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Harris Poll voters explain why they had Oklahoma State No. 2 or No. 3

OSU IN THE BCS — When the BCS standings were released Sunday, Oklahoma State was a mere .0086 behind No. 2 Alabama. The Oklahoman asked several Harris Poll voters, the only human voters that affect the BCS standings, why they had OSU and Alabama where they did in their polls.
COMPILED BY BERRY TRAMEL, Staff Writer, Published: December 4, 2011

GEORGE SCHROEDER, Eugene (Ore.) Register-Guard

1. LSU; 2. OSU; 3. Alabama; 4. Stanford; 5. Oregon.

What Schroeder said about his vote: “Both arguments (for OSU and Alabama) are good. At some point, you have to choose. Or I did. Was Oklahoma State's late, emphatic statement enough to change enough voters' minds? I changed mine, moving the Cowboys from No. 3 last week to No. 2 today. I would have considered moving OSU from three to two regardless — the resume is better than Alabama's — but that made it an easier decision.

“Alabama's lack of a conference or even division title was a factor, though not a huge factor. But the rematch wasn't part of my calculations.”

BLAIR KERKHOFF, Kansas City Star

1. LSU; 2. OSU; 3. Alabama; 4. Stanford; 5. Oregon.

What Kerkhoff said about his vote: “I have OSU second because of entire body of work and its role as champion of what ratings say is nation's toughest conference.

“The idea of a rematch had no impact on my vote. I lined up OSU, Alabama and Stanford and judged Oklahoma State to have the best credentials, by a razor-thin edge over Alabama.”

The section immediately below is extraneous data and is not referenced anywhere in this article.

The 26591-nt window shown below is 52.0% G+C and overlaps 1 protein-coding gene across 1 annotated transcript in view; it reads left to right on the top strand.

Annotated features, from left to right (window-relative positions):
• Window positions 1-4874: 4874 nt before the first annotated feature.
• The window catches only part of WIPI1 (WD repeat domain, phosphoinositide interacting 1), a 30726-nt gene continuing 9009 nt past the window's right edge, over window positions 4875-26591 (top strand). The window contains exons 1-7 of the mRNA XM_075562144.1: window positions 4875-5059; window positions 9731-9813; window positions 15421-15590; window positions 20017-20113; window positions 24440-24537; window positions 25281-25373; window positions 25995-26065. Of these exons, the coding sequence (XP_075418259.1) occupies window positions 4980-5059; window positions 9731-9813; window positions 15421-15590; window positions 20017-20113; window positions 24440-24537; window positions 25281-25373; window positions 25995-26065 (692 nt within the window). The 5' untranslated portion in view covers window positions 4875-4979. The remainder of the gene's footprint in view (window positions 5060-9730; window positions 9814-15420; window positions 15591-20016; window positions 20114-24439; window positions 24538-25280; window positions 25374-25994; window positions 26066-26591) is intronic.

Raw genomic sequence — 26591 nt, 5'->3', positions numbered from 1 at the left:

MIKE PRATER, Idaho Statesman

1. LSU; 2. Alabama; 3. OSU; 4. Oregon; 5. Stanford.

What Prater said about his vote: “The battle for two and three came down to what I know for certain -- comparing the losses, which means Alabama (to LSU) gets the nod over Oklahoma State (to Iowa State). I tried to remove the speculation and the eye-ball test and stick to fact.

“Rematch consequences didn't matter — I tried to pick what I thought were the two best teams in the country.”

DREW CHAMPLIN, Dothan (Ala.) Eagle

1. LSU; 2. Alabama; 3. OSU; 4. Stanford; 5. Oregon.

What Champlin said about his vote: “I had OSU here last week, because I thought OSU was better than the teams below it but not as good as Alabama, and both teams have one loss and are from major conferences and played tough schedules. I certainly thought about (flopping Alabama and OSU) but again didn't believe that Alabama deserved to drop. Both teams played 12 games. To me, Alabama passes the eye test more, and it's not like they are a two-loss team or OSU is still unbeaten. Alabama's loss wasn't as bad. OSU may have wins over Texas and Missouri, but Alabama's wins against Auburn, Mississippi State and Florida shouldn't be discounted because those teams were down record-wise. I'd put their defenses up to par against the ones OSU faced. There probably is no right answer to all of this, but that's the one I have.

“Wins over your rivals are always impressive. Even when Alabama went to the national championship game in 2009, its closest games were against Auburn and Tennessee. I think even if OSU had won a close game over OU, the push for the Cowboys would still be about the same. What I wonder is this: flip-flop the schedules around, and say OSU beats OU two weeks ago, but loses to Iowa State yesterday? The perception would be to push OSU aside and forget about what happened two weeks ago, right?

“I only think that LSU-Alabama would be the most competitive matchup. Games are played on the field, but the Vegas point spread would be much bigger for an LSU-OSU game than an LSU-Alabama. Alabama's offense was only bad against LSU, but its defense was great against LSU and has been all year long except for against a different style of offense that Georgia Southern provides and that was the week before playing Auburn.”